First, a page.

From a woman's blog about a relationship with a NPD:
"Why did she stay with that creep-a-zoid so long? Didn't she have a clue?"
The honest answer is yes and no. Yes I had a clue--from the first phone call. And no, I didn't heed the clue. The better question is, "Why didn't I heed the clue?"
That requires a more complex answer. Some people call it karma, some people call it co-dependency, some people call it low self-worth. What ever you want to call it, this is the reason. I seemed to be irrationally drawn to him, and irrationally willing to stay under terroristic circumstances. Why would I do such a thing?
If we explore the karma angle, you might say that in past incarnations Lestat and I knew each other, and through our past relationships, we created karmic debts that needed to be balanced. In other words, I may have been the "bastard" to him in a previous life and so now, he was playing that role for me to balance the books. That is a rather simplistic explanation of how karma might be at work here, but you get the idea. This means that if karma was the driving force behind our relationship, I would not be able to leave him until the "debt" was fully paid - (or until I really got the lesson behind the experience).
If we explore the co-dependence angle, you could say that because I grew up with an alcoholic father (although he was never physically or emotionally abusive), I developed relationship patterns of co-dependence early on in life. Why? This is what happens in alcoholic families - the non-addict family members begin to "emotionally cater" to the addict because of their unpredictability, emotional instability and erratic behavior. In this case, one could say that Lestat was the "addict" and I was "emotionally catering" to him out of habit and an inability to see the sickness of my ways.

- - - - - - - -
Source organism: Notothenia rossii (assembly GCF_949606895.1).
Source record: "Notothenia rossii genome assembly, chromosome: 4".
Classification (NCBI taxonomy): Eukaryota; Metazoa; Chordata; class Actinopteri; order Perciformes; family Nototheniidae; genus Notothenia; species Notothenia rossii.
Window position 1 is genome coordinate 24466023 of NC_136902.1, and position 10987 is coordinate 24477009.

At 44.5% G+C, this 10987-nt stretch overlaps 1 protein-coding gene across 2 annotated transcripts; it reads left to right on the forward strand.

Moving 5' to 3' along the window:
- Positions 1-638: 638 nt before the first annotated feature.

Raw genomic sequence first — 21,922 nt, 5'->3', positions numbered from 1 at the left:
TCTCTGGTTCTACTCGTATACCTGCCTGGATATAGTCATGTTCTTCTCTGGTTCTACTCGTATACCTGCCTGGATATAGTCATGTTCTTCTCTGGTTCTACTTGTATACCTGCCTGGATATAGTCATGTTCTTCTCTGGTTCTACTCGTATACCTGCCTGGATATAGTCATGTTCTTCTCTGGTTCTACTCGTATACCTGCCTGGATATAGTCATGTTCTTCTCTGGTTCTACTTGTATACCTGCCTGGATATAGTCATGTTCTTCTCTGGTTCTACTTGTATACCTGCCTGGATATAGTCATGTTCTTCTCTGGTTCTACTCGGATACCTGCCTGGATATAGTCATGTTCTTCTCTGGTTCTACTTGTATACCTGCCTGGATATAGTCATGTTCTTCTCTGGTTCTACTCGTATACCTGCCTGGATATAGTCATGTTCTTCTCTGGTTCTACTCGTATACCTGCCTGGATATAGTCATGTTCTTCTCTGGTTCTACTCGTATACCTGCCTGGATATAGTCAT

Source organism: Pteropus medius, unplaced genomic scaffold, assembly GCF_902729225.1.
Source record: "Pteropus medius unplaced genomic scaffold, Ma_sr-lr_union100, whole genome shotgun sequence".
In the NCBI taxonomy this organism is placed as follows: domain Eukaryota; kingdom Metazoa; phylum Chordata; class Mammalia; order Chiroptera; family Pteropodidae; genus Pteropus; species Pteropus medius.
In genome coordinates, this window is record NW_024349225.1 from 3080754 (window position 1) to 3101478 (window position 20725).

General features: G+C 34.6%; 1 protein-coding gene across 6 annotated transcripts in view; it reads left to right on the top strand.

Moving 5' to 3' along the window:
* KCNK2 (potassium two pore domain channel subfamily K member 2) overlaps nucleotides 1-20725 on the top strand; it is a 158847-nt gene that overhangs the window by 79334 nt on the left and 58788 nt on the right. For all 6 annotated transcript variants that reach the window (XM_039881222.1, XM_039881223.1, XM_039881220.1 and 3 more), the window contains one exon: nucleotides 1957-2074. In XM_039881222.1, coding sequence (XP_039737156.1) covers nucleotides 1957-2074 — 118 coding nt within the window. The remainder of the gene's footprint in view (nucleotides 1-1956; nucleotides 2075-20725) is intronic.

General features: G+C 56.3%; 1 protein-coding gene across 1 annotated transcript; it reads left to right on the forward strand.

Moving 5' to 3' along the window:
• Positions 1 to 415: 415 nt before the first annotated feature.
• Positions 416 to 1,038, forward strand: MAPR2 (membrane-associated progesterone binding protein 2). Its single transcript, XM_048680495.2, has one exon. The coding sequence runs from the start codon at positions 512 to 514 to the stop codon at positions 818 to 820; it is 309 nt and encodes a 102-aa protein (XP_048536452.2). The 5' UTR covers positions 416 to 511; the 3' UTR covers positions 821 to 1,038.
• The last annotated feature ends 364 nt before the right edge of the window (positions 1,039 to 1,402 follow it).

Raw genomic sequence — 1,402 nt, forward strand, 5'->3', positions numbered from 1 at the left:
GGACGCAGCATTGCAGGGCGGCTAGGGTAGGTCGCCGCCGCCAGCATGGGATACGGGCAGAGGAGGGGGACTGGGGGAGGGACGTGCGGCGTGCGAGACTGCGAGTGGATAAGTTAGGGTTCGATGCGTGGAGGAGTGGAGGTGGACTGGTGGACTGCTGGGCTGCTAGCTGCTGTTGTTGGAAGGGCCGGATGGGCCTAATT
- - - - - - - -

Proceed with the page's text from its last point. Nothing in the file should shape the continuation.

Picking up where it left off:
If we explore the low self-worth angle, you could say that the reason I stayed with him in the face of glaring evidence that he was a raging pathological liar and sociopath, was because I didn't think highly enough of myself to leave him. Why would this be? The question of self-worth has perplexed many hard working and successful people who struggle in love-relationships. Why can I succeed in the other parts of my life, but not in love? often becomes the question. One might say that I learned, probably early on, that I felt unlovable and did not deserve to be loved. This would also be the result of faulty upbringing and lack of attunement on the part of my parents.
No matter which angle you like, I chose to believe that the relationship had a purpose that had yet to be revealed to me and that I had to stay in order to learn something much more valuable about myself, about love, about relationships, about life. I know that is no excuse to stay in an abusive relationship, but it does help to make sense of it after the fact. I know I should have left him at the first sign of trouble, yet I was compelled by inner forces to stay and ride the roller-coaster again and again until I REALLY got the message.